Journal: Cancer Cell
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A metabolic gene variant promotes tumour growth
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The variant of a metabolic gene that is responsible for tumour growth and proliferation has been identified. This promises to provide a new target for therapy.
A gene involved in breaking down the sugar glucose, PKM, is expressed in two variant forms, PKM1 and PKM2. Cancer cells and healthy cells have different ratios of the two variants.
To understand how these variants are involved in tumour growth, a team led by a Tohoku University Graduate School of Medicine researcher engineered mice to express each variant alone.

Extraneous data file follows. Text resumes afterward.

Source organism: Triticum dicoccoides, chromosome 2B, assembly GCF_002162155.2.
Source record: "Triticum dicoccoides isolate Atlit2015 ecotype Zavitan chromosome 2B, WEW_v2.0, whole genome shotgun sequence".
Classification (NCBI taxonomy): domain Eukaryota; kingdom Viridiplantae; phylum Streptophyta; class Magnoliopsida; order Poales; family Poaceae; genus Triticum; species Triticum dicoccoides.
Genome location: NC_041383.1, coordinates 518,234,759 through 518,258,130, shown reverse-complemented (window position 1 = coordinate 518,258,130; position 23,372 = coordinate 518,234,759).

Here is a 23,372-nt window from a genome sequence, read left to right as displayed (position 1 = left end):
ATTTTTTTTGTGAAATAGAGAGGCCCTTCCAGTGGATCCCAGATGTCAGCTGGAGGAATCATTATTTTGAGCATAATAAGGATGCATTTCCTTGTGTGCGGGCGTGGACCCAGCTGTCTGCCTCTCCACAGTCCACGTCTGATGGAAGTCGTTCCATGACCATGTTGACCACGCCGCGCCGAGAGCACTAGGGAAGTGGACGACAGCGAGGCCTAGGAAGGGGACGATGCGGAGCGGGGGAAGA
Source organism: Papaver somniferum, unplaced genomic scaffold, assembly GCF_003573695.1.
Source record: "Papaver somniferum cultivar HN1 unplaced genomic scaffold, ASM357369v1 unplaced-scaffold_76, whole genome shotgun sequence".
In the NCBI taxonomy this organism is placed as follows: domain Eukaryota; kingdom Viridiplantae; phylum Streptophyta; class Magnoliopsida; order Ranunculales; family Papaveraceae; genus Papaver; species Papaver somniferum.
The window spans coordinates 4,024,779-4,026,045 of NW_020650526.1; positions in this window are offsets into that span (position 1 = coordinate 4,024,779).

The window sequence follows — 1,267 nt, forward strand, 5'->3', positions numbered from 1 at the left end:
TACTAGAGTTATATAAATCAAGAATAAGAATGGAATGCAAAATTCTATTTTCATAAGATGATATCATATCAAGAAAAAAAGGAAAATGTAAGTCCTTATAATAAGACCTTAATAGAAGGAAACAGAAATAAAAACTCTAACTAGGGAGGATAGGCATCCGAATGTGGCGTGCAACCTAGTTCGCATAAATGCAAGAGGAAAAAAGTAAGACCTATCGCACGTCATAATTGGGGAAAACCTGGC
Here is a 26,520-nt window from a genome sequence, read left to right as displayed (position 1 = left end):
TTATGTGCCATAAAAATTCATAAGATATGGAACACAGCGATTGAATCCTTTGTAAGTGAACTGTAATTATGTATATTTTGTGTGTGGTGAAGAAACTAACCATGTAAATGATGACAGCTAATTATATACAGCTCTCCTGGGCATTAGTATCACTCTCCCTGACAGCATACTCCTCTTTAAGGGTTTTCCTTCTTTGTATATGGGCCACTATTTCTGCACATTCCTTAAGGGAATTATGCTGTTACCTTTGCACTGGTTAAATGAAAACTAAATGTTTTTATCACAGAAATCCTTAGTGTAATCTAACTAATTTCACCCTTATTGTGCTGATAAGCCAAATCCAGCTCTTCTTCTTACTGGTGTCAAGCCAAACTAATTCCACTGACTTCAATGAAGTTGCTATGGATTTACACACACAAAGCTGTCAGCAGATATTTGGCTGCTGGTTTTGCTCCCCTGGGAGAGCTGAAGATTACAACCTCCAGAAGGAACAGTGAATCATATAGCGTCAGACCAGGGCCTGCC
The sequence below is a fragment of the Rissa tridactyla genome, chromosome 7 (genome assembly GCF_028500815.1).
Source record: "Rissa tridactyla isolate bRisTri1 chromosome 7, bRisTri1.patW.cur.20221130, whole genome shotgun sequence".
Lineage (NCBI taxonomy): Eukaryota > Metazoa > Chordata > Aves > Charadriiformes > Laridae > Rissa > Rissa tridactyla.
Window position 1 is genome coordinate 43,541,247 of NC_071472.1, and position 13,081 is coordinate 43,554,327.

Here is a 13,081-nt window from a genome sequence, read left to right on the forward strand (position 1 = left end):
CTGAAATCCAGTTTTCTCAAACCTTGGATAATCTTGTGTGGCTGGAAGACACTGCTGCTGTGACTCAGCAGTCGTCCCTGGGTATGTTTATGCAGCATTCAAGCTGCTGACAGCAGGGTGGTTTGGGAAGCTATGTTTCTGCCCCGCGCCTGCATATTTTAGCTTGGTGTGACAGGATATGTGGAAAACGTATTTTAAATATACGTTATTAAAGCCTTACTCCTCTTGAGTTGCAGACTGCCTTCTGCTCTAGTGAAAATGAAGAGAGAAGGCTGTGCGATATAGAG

They found that mice expressing only PKM1 were more likely to develop cancer in response to a carcinogen than mice expressing only PKM2 cells. Further investigation revealed that neuroendocrine tumour cells had more PKM1 and thus a higher PKM1 to PKM2 ratio as well as increased cell proliferation.
These findings demonstrate the importance of PKM1 in tumour growth and highlight its potential as a therapeutic target for some types of cancer.
- Cancer Cell 33, 355–367 (2018). doi: 10.1016/j.ccell.2018.02.004